What causes the earth to continue rotating on its axis?

@w1z111 (985)
United States
March 6, 2007 4:33pm CST
Ever wonder how or why our planet continues to rotate on its axis, millions & millions of years after it was formed? Information on the net is a bit confusing, unless you understand the "conservation of angular momentum" concept. One site says it's using energy from the original 'big-bang' explosion, which somehow caused EVERYTHING to be put into rotational motion...but never to stop? That's some energy. Wonder who developed that?? Accidental? Natural Selection? Evolution? God?
1 person likes this
2 responses
@bkalafut (49)
• United States
6 Mar 07
Why is this a question? What would make it stop? The notion that motion requires a cause is on the ash heap of history. Linear momentum is conserved in the absence of an external force, and angular momentum is conserved in the absence of external torque. Put in even simpler terms, spinning objects continue to spin until something exerts a force to stop them.
1 person likes this
@w1z111 (985)
• United States
6 Mar 07
Ahhhhhh.....thx for that. But I don't see the answer to "why" it spins in the first place. What started it? Does all rotating matter rotate in the same direction? Why? What is the "force" that got it all going? Thx again.
1 person likes this
• United States
8 Mar 07
Now that you've clarified, that's a very interesting question. The very hot gas that was the early universe had, as gases do, not only density fluctuations, which were amplified into galaxies, galactic clusters, stars, etc. but also velocity fluctuations and, accordingly, angular momentum or vorticity fluctuations. When an object becomes caught in a bound orbit, it will curve one way or the other depending on which way it was going. Chances of it not having an overall tendency one way or the other are small, and over time interactions--collisions between dust, etc.--will cause the tendency to become more homogenous. Once one body has this sort of rotation, it also has a velocity gradient--particles toward the outside are moving faster than particles toward the center. So once the galaxy is spinning, the accreting solar system will pick up its own spin, because the particles that started off toward the outside of the galaxy will be swirlind in their direction faster than those that started off farther toward the inside swirl in theirs. And from that, the earth will pick up its own spin, etc. So an early thermal fluctuation on the scale of a nascent galaxy can be propagated all the way down to the level of the earth!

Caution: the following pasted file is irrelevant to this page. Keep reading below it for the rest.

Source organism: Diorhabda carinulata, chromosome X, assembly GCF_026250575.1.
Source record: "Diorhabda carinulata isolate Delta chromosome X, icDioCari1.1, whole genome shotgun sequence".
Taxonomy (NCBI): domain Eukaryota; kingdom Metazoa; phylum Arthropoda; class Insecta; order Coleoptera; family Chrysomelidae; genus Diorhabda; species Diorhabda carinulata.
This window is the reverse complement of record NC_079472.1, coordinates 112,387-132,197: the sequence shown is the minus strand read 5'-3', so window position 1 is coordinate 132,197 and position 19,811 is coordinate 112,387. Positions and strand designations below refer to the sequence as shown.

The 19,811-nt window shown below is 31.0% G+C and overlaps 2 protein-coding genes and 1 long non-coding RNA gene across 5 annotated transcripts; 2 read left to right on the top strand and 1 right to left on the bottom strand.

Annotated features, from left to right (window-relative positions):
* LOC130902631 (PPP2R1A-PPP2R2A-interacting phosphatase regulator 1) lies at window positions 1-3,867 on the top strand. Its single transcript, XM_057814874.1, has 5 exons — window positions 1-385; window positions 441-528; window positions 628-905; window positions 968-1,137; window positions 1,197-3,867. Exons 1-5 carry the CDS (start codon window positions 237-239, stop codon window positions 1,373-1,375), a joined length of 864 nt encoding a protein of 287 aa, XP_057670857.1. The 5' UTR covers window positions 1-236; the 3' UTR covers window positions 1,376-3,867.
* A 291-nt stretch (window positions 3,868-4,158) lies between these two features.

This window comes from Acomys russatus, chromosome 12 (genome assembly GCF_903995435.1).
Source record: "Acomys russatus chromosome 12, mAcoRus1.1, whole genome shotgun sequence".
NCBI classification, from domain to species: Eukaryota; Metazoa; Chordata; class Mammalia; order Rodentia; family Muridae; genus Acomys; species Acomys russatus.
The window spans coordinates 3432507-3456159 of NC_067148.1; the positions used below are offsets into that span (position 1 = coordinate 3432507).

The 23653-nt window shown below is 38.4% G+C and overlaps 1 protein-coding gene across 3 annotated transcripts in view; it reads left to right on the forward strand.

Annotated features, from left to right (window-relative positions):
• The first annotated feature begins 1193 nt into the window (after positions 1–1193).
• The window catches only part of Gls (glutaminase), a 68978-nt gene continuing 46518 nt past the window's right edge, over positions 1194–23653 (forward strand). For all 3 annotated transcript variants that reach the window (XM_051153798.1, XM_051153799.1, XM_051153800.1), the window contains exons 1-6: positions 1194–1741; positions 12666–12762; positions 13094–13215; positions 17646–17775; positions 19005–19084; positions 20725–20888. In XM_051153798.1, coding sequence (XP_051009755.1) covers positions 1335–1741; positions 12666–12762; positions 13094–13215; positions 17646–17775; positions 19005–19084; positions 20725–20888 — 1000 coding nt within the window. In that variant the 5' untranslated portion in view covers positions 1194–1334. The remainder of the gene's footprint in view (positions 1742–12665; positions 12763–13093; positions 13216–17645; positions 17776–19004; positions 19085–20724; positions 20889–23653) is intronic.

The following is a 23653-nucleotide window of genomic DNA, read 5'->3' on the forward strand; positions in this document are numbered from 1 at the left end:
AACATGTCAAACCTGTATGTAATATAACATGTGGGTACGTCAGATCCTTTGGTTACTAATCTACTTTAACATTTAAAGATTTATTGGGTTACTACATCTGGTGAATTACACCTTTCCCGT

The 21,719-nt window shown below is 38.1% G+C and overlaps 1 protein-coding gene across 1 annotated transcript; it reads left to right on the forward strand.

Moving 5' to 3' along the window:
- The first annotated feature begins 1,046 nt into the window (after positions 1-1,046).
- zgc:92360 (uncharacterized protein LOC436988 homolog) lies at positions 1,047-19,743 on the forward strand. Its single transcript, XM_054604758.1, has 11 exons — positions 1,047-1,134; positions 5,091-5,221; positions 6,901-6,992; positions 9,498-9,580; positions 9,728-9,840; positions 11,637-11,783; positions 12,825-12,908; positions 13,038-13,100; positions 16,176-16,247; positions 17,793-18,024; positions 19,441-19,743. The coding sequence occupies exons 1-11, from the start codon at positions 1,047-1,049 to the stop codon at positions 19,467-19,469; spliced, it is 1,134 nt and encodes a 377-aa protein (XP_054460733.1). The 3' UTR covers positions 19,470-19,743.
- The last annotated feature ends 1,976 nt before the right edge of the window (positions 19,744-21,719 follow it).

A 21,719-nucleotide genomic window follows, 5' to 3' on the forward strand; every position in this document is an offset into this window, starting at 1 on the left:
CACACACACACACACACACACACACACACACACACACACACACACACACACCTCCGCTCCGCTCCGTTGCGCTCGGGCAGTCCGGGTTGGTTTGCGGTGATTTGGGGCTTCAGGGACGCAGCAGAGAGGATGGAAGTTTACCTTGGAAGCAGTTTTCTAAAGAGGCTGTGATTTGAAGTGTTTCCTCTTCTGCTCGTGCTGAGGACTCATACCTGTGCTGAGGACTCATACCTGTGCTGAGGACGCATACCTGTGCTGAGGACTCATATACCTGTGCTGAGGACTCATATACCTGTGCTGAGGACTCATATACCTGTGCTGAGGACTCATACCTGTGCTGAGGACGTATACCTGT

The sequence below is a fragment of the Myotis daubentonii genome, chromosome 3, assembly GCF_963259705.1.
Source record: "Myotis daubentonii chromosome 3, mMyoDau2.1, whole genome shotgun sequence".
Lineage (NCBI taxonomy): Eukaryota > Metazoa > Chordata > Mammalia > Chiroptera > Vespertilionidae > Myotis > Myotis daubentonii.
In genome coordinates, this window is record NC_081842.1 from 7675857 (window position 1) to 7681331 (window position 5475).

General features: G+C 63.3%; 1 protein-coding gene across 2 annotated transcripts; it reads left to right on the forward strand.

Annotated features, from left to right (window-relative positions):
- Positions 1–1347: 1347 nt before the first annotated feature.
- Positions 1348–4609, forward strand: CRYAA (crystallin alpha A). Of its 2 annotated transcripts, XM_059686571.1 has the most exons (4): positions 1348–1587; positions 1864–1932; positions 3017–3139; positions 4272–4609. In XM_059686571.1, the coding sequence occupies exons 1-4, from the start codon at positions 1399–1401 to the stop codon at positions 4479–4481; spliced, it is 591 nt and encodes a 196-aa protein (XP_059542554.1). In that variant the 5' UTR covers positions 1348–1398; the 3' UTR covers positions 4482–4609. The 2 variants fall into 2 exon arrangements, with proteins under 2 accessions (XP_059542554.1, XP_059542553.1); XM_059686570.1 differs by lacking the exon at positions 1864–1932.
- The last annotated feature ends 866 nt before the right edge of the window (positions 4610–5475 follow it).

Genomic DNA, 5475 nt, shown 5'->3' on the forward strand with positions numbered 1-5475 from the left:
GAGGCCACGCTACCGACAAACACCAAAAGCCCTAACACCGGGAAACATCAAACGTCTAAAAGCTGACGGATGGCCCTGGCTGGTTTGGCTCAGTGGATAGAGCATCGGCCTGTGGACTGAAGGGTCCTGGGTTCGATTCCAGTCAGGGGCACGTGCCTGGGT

1 person likes this
• India
7 Mar 07
There is a theory in physics which states that all bodies tend to get into a position of least energy. The lesser the energy of the body, the more stable it is. Now consider a planet in space..if it is static it'll have high potential energy..so it starts rotating. And why does any body rotate with a particular angular velocity.. a planet rotates with that particular velocity at which the sum of its potential and kinetic energy is minimum. And a planet can rotate in any sense.. clockwise or counter clockwise. In our solar system, only venus rotates from east to west..all the others rotate from west to east. And for your information, its not only the planets, the stars also rotate about their own axes..the galaxies rotate about their own axes.. the whole thing is rotating. And nobody need make them rotate. It just happens.
• India
7 Mar 07
And when is the earth going to stop rotating.. its not going to happen. It may change its speed.. For that some serious disturbance has to happen in the neighbourhood of our solar system resulting in a serious disruption in the mass balance. And rest assured it is not happening during the lifetime of yours or mine.
@w1z111 (985)
• United States
7 Mar 07
Thanks for the post(s). I hear you about the laws of physics and all...and I (almost) understand it. But I still can't quite grasp where the original energy came from to get it all going. As you note, ALL matter is in motion, in macro and micro scale. I just don't know how it started in the first place, y'know? Thanks again for the informative response.
1 person likes this
• India
8 Mar 07
For that I think the big bang has to be clearly understood, which it still isnt. The big bang starts off saying that there was this infinitely small, infinitely dense ball of infinitely great energy... now thats a little hard to imagine. And where did that ball come from.. no one's explained it properly till date.